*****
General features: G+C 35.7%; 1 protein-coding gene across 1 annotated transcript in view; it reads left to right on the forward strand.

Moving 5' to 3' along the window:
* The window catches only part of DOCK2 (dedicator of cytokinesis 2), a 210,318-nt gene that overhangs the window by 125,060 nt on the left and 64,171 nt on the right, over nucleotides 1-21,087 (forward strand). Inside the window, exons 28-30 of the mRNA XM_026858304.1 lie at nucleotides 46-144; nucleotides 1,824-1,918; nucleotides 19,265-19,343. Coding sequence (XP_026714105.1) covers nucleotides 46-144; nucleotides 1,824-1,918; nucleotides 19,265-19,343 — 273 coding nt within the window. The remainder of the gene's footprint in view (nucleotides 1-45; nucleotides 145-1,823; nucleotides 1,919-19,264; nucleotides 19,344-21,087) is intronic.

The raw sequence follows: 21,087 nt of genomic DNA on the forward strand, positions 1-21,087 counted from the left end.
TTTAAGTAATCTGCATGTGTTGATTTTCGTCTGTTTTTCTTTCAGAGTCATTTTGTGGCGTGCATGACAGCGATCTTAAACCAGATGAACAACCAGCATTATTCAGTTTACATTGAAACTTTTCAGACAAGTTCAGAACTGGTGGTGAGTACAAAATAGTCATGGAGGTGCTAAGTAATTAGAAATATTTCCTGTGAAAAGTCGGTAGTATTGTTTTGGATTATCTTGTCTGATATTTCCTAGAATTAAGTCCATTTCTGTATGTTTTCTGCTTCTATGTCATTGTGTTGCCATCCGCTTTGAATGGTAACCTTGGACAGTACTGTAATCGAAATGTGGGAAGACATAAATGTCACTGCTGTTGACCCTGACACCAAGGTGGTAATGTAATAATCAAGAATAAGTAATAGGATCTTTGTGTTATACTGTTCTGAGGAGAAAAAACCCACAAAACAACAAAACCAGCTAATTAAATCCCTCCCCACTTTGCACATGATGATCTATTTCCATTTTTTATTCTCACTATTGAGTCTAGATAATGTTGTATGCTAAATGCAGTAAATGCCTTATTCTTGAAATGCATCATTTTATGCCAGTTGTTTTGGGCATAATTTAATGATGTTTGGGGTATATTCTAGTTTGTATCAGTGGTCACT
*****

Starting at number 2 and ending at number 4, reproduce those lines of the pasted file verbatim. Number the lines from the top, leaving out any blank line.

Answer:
Moving 5' to 3' along the window:
* The window catches only part of DOCK2 (dedicator of cytokinesis 2), a 210,318-nt gene that overhangs the window by 125,060 nt on the left and 64,171 nt on the right, over nucleotides 1-21,087 (forward strand). Inside the window, exons 28-30 of the mRNA XM_026858304.1 lie at nucleotides 46-144; nucleotides 1,824-1,918; nucleotides 19,265-19,343. Coding sequence (XP_026714105.1) covers nucleotides 46-144; nucleotides 1,824-1,918; nucleotides 19,265-19,343 — 273 coding nt within the window. The remainder of the gene's footprint in view (nucleotides 1-45; nucleotides 145-1,823; nucleotides 1,919-19,264; nucleotides 19,344-21,087) is intronic.

The raw sequence follows: 21,087 nt of genomic DNA on the forward strand, positions 1-21,087 counted from the left end.